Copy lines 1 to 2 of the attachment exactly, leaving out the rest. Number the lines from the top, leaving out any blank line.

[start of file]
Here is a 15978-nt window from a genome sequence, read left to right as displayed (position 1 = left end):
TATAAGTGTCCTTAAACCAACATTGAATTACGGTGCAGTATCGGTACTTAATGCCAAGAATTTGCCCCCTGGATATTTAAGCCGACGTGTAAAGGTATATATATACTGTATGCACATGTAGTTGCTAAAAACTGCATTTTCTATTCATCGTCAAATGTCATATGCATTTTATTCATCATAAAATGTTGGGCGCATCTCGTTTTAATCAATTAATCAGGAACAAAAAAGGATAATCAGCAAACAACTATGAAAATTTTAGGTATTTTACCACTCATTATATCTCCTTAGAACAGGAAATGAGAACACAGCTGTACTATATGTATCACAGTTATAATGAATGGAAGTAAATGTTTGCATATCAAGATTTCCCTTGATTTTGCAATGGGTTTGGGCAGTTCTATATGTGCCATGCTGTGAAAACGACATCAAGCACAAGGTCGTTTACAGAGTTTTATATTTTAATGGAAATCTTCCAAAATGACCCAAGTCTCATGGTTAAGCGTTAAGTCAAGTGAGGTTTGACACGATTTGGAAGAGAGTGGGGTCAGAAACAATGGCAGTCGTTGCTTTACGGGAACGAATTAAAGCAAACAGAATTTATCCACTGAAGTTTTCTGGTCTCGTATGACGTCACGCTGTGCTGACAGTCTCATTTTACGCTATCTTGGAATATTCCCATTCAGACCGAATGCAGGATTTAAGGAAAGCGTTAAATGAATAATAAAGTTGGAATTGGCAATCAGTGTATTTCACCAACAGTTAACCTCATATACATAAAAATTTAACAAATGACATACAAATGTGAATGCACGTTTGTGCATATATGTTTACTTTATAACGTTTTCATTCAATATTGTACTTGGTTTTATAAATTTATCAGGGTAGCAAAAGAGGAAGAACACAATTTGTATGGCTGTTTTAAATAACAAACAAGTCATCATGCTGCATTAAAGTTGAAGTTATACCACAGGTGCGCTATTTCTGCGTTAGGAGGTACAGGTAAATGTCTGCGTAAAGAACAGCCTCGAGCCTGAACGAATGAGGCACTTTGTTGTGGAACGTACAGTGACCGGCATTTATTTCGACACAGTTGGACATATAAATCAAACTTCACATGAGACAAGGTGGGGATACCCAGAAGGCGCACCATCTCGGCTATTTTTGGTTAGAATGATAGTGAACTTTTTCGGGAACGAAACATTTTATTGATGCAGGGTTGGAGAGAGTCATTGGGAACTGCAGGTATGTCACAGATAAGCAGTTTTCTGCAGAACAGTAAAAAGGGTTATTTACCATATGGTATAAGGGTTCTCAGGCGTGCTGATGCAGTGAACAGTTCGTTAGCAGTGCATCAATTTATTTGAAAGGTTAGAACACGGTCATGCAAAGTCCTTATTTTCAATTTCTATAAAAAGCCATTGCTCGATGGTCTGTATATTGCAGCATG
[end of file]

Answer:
Here is a 15978-nt window from a genome sequence, read left to right as displayed (position 1 = left end):
TATAAGTGTCCTTAAACCAACATTGAATTACGGTGCAGTATCGGTACTTAATGCCAAGAATTTGCCCCCTGGATATTTAAGCCGACGTGTAAAGGTATATATATACTGTATGCACATGTAGTTGCTAAAAACTGCATTTTCTATTCATCGTCAAATGTCATATGCATTTTATTCATCATAAAATGTTGGGCGCATCTCGTTTTAATCAATTAATCAGGAACAAAAAAGGATAATCAGCAAACAACTATGAAAATTTTAGGTATTTTACCACTCATTATATCTCCTTAGAACAGGAAATGAGAACACAGCTGTACTATATGTATCACAGTTATAATGAATGGAAGTAAATGTTTGCATATCAAGATTTCCCTTGATTTTGCAATGGGTTTGGGCAGTTCTATATGTGCCATGCTGTGAAAACGACATCAAGCACAAGGTCGTTTACAGAGTTTTATATTTTAATGGAAATCTTCCAAAATGACCCAAGTCTCATGGTTAAGCGTTAAGTCAAGTGAGGTTTGACACGATTTGGAAGAGAGTGGGGTCAGAAACAATGGCAGTCGTTGCTTTACGGGAACGAATTAAAGCAAACAGAATTTATCCACTGAAGTTTTCTGGTCTCGTATGACGTCACGCTGTGCTGACAGTCTCATTTTACGCTATCTTGGAATATTCCCATTCAGACCGAATGCAGGATTTAAGGAAAGCGTTAAATGAATAATAAAGTTGGAATTGGCAATCAGTGTATTTCACCAACAGTTAACCTCATATACATAAAAATTTAACAAATGACATACAAATGTGAATGCACGTTTGTGCATATATGTTTACTTTATAACGTTTTCATTCAATATTGTACTTGGTTTTATAAATTTATCAGGGTAGCAAAAGAGGAAGAACACAATTTGTATGGCTGTTTTAAATAACAAACAAGTCATCATGCTGCATTAAAGTTGAAGTTATACCACAGGTGCGCTATTTCTGCGTTAGGAGGTACAGGTAAATGTCTGCGTAAAGAACAGCCTCGAGCCTGAACGAATGAGGCACTTTGTTGTGGAACGTACAGTGACCGGCATTTATTTCGACACAGTTGGACATATAAATCAAACTTCACATGAGACAAGGTGGGGATACCCAGAAGGCGCACCATCTCGGCTATTTTTGGTTAGAATGATAGTGAACTTTTTCGGGAACGAAACATTTTATTGATGCAGGGTTGGAGAGAGTCATTGGGAACTGCAGGTATGTCACAGATAAGCAGTTTTCTGCAGAACAGTAAAAAGGGTTATTTACCATATGGTATAAGGGTTCTCAGGCGTGCTGATGCAGTGAACAGTTCGTTAGCAGTGCATCAATTTATTTGAAAGGTTAGAACACGGTCATGCAAAGTCCTTATTTTCAATTTCTATAAAAAGCCATTGCTCGATGGTCTGTATATTGCAGCATG